Ukraine: Footage appears to show HIMARS strike in Brylivka
Any move by the US to supply Ukraine with longer-range missiles for its HIMARS systems would “cross a red line”, Russia has warned, raising the possibility an alarming showdown between the superpowers. Washington has supplied Ukraine with advanced rockets that can hit targets up to 80 km (50 miles) away, while so far holding back from publicly announcing it would send rockets with more than double that range.
US officials say Ukraine has promised not to use US rockets to strike Russian territory.
Maria Zakharova, Russia’s Foreign Ministry today said: “If Washington decides to supply longer-range missiles to Kyiv, then it will be crossing a red line, and will become a direct party to the conflict.”
She stressed that Russia “reserves the right to defend its territory”.
Ukraine has requested and received large quantities of weapons from the United States and other Western allies to help it resist the Russian armed forces that were sent into Ukraine in February.
Joe Biden, Vladimir Putin and Volodymyr Zelensky
Maria Zakharova, Russian Foreign Ministry spokeswoman
Moscow says it sent troops to prevent Ukraine being used as a platform for Western aggression and to defend Russian speakers. Kyiv and its Western allies dismiss these arguments as baseless pretexts for an imperial-style war of aggression.
Ukraine said on Tuesday it aimed to liberate all of its territory after driving back Russian forces in the northeast of country in a rapid offensive, but called on the West to speed up deliveries of weapons systems to back the advance.
Ms Zakharova’s remarks were likely to have been in part a response to remarks by Volodymyr Zelensky during his video address on Monday.
Ukraine’s President urged the West to speed up deliveries of weapons systems, calling on allies to “strengthen cooperation to defeat Russian terror”.
Vladimir Putin’s Russian troops are on the back foot in Ukraine
Since Moscow abandoned its main bastion in northeastern Ukraine on Saturday, marking its worst defeat since the early days of the war, Ukrainian troops have recaptured dozens of towns in a stunning shift in battleground momentum.
Fighting was still raging in the northeastern Kharkiv region, Deputy Defence Minister Hanna Malyar said yesterday, saying Ukraine’s forces were making good progress because they are highly motivated and their operation is well planned.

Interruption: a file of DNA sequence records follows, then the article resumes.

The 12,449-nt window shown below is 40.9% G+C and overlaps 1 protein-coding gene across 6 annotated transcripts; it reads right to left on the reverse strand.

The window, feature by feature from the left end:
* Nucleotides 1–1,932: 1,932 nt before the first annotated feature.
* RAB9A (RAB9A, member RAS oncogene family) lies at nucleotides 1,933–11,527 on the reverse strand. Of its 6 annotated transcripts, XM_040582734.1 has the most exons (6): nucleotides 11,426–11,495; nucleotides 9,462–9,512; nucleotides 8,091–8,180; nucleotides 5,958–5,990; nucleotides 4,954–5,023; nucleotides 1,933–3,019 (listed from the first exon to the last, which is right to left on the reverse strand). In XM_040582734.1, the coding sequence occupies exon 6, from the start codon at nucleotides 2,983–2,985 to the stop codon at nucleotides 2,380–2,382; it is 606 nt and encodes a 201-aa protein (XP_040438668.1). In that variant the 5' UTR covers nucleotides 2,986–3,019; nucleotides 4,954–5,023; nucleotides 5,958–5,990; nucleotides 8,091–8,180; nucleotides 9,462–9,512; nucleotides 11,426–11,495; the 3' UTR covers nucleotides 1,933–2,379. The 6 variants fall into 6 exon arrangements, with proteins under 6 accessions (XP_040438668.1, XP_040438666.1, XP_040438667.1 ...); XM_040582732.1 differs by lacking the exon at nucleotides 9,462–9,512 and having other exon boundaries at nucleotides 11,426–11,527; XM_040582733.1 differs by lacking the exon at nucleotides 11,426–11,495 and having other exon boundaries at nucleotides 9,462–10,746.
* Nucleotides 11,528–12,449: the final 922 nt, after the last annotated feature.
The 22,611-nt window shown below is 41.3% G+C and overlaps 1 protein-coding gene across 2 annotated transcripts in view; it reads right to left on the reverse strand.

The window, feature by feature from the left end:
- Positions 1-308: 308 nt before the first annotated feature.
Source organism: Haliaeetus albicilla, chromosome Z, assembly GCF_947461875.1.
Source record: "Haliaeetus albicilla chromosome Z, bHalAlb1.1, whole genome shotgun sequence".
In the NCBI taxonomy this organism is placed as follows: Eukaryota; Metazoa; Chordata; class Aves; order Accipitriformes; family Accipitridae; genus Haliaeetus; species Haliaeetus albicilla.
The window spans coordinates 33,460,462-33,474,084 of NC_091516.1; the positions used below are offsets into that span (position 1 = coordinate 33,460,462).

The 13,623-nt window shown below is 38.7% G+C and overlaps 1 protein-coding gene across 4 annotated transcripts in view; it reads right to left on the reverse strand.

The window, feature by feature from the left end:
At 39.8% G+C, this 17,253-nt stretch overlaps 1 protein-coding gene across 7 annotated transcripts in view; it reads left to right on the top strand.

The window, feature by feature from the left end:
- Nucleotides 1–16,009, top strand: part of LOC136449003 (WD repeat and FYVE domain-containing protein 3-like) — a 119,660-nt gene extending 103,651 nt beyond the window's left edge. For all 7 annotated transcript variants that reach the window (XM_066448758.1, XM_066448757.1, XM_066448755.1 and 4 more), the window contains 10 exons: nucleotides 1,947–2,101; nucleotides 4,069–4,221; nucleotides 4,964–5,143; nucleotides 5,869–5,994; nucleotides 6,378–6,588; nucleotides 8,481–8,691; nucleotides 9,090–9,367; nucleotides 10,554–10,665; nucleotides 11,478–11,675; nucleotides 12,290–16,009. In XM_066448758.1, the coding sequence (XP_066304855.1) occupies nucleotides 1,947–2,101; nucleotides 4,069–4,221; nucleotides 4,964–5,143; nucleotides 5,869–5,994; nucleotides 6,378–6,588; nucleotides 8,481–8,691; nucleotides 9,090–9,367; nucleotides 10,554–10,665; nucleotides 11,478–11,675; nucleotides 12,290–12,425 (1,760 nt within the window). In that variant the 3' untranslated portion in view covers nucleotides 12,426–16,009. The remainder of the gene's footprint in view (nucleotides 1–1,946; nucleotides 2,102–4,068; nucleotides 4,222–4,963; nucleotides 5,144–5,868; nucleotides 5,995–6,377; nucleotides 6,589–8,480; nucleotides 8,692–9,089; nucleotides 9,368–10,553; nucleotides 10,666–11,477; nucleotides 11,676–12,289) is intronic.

She spoke while on the road to Balakliia, a crucial military supply hub recaptured by Ukrainian forces late last week which lies 74 km (46 miles) southeast of Kharkiv, Ukraine’s second largest city.
Ms Malyar said: “The aim is to liberate the Kharkiv region and beyond – all the territories occupied by the Russian Federation.”
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Volodymyr Zelensky is asking the West to supply more advanced weapons
HIMARS: A missile is launched from an undisclosed location in Ukraine
HIMARS, standing for the High Mobility Artillery Rocket System, has been credited with turning the tide of the war since they were first supplied to Ukraine in June.
Speaking to Express.co.uk last month, Sunil Nair, an analyst with defence intelligence company Janes, said:
“It is now two months since the first four HIMARS were introduced In Ukraine. With additions in tranches of four, there are now 16 Launchers and an estimated 200 Ukrainian gunners trained on these systems.
“The HIMARS have certainly proved their potential as a potent force multiplier for Ukraine’s existing artillery, along with the other recently received western kit – towed and self-propelled howitzers.”
He added: “It is the precision factor with the M31A1 rounds that offers Ukraine a significant new artillery capability over its Soviet-era MRLs. However, for range, the M31 GMLRS round fired from the HIMARS does not provide dramatically greater capability than the BM-27 Uragans or the BM-30 Smerch.
“Hence while the massed artillery fire will come from these and other new artillery systems, the M142 HIMARS will be useful in counter-battery, striking high-value targets in deep and possibly in Suppression of Russian air defence assets (SEAD).”
Mr Nair warned: “The one factor that the Ukrainians will be cognisant about is the ‘Burn rate’.
“The limitation of the ‘HIMARS effect’ is more the availability of rockets than launchers.
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“While 16 launchers have been supplied, Ukraine has called for a 100 more.”
As for the impact the weapons system was having on the conflict, he added: “It is always complex to measure the impact of a single piece of technology in the battlefield and currently it may seem that HIMARS is replacing the Bayraktar TB2, which seemed so devastating in the earlier part of the conflict.
“Just like how the Russians developed a series of countermeasures including (EW techniques) that disrupted Ukrainian command and control, against the Bayraktar TB2 and other drones, there is a good chance of the same happening for the HIMARS.
“So, with the HIMARS, Ukraine has a weapon system that can provide stand-off attacks with in-depth precision fire ability and provides an opportunity to degrade Russia’s physical, intellectual and moral capacity.